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June 25th, 2012
MIDDLEBURY — Earlier this month, Middlebury’s Henry Sheldon Museum of Vermont History picked a local man with experience in the field as its new executive director.
William F. Brooks Jr. of New Haven took over on June 5 after eight years as the development director of the Calvin Coolidge Memorial Foundation in Plymouth Notch.
Sheldon board of trustees chairwoman Marnie Wood said Brooks is an ideal fit.
FERRISBURGH — On Father’s Day, a nine-months pregnant Heather Ayer realized the time had come.
She, her boyfriend, Anthony Denning, and his mother, Lisa Denning, headed from her Benson home toward Fletcher Allen Healthcare in Burlington, with Lisa Denning behind the wheel.
The car did not make it in time.
Instead, late on June 17 Ayer’s daughter, Kaimara, was born on the side of Route 7 at 6 pounds, 3 ounces and perfectly healthy, according to Vergennes Area Rescue Squad volunteers.
VERGENNES — The eVermont grant that helped bring free wifi to downtown Vergennes has also benefited the Bixby Free Memorial Library inside its walls, too.
The eVermont grant paid for several upgrades at the Bixby, including the purchase of laptops, iPads, three e-readers (two Nooks and a Kindle), and several small video recorders known as flip cameras.
MIDDLEBURY –– The Better Middlebury Partnership (BMP) recognized Vermont Hard Cider as its Outstanding Business of the Year, and John and Roch MacIntyre for Outstanding Citizens at its annual meeting this past Wednesday night at 51 Main.
Outgoing board president Donna Donahue lauded Vermont Hard Cider not only for being an exceptional company, but also for deciding to grow its manufacturing business in Middlebury, their charitable contributions, and their commitment to job security.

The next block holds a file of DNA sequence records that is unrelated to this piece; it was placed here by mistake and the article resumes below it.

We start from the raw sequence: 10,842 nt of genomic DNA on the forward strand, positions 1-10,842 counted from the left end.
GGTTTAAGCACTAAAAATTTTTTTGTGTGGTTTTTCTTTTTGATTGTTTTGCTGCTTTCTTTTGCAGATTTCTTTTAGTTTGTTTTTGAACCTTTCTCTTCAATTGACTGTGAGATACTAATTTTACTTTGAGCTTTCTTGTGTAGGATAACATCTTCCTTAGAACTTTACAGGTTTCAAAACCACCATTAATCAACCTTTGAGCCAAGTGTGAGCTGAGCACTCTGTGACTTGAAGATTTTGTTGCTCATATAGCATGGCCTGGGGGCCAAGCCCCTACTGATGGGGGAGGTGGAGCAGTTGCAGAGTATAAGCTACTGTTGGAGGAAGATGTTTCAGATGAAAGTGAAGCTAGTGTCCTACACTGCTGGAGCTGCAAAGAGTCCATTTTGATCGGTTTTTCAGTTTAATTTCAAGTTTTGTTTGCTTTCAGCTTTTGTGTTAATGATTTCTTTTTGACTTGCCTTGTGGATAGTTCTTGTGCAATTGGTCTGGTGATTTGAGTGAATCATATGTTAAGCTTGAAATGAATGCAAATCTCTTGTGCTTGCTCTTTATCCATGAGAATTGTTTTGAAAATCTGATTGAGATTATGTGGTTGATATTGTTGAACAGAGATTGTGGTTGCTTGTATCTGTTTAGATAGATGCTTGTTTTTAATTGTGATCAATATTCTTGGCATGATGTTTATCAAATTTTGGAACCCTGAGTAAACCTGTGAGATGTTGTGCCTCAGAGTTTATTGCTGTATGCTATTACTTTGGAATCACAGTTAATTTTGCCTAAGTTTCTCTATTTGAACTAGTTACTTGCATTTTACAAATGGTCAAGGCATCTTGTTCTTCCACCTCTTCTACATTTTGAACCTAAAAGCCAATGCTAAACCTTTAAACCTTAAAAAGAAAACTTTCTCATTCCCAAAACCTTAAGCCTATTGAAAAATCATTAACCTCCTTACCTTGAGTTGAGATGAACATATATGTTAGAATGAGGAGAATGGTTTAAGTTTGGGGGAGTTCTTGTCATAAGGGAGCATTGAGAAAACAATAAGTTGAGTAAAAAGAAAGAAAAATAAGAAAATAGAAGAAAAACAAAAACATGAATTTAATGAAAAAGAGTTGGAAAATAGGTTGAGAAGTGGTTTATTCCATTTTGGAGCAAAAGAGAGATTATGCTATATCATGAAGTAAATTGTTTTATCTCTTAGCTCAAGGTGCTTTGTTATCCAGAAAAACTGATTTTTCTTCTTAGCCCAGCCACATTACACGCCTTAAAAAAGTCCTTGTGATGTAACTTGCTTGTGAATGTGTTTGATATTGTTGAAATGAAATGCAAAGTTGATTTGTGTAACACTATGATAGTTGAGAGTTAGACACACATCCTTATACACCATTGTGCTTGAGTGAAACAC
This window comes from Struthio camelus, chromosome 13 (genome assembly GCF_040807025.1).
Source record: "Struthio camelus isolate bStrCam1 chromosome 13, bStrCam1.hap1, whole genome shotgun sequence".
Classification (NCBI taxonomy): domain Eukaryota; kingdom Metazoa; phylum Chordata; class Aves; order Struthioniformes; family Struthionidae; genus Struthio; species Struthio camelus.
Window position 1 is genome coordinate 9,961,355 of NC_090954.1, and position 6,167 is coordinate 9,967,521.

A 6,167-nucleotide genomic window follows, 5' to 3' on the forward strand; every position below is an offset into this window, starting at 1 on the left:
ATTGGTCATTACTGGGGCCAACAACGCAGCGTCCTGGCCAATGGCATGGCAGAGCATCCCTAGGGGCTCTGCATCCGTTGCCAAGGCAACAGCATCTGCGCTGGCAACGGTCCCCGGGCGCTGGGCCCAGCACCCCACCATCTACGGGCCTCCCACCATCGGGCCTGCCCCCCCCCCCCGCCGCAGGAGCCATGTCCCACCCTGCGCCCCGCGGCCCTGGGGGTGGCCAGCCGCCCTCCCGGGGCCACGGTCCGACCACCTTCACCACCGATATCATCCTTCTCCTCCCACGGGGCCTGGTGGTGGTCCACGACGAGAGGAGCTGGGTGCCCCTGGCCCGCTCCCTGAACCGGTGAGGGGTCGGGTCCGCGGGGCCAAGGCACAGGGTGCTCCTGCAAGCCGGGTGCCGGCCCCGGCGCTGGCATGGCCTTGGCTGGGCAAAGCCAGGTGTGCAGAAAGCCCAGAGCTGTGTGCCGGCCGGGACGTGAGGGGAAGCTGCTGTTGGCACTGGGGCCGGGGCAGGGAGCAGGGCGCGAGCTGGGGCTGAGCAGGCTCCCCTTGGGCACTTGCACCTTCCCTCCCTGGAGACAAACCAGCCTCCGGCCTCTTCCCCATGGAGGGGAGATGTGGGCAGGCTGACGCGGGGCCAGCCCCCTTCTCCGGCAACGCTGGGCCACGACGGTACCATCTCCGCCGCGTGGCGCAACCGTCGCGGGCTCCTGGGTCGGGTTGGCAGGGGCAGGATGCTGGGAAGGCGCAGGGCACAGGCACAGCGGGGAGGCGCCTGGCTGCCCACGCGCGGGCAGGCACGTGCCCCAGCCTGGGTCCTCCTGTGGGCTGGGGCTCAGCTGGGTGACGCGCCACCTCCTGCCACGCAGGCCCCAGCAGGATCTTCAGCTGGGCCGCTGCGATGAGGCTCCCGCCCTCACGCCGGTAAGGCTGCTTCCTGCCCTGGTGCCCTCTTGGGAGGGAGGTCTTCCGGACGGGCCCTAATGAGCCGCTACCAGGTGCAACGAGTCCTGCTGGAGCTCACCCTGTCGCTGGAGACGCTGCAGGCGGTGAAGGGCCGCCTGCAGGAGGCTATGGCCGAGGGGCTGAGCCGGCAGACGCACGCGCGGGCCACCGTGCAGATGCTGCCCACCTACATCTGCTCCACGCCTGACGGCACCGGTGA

It is a simple fact that many “countries” in the Middle East are not really nation-states as they are understood to be in the West, but rather often unhappy agglomerations of ethnic, tribal, sectarian and even national groups having little in common.
Instability in the Middle East can be measured by the extent of tribal, sectarian, ethnic and national frictions in any “country” in the region.
VERGENNES — The host Vergennes Champs swim team used their greater depth to pull away from the Middlebury Panthers on Thursday, 277.5-172.5, in the Champlain Valley Swim League opener for the county teams and friendly rivals.
In contested individual races in the Vergennes city pool, the Champs held just a 20-19 edge in first-place finishes, while another race resulted in a tie. But the host team not only earned more second- and third-place points, but also dominated the relays.
It’s the season of first cuttings of hay, fresh peas, garlic scapes, early broccoli and strawberries. The day lilies are blooming, the peonies winding down and the sorrel has bolted even though I have been cutting it back.
The Middlebury selectboard has some tough sledding if they are to convince town taxpayers to shell out $6 million to $10 million for a new municipal building to house a safe, some town records, a gym and a half-dozen offices. That’s primarily because it comes right on the heels of a new $4.65 million fire station that voters approved this past March, and a couple years earlier, about $7 million hit for the new Cross Street Bridge (the latter of which was an absolute necessity and has proven its weight in gold.)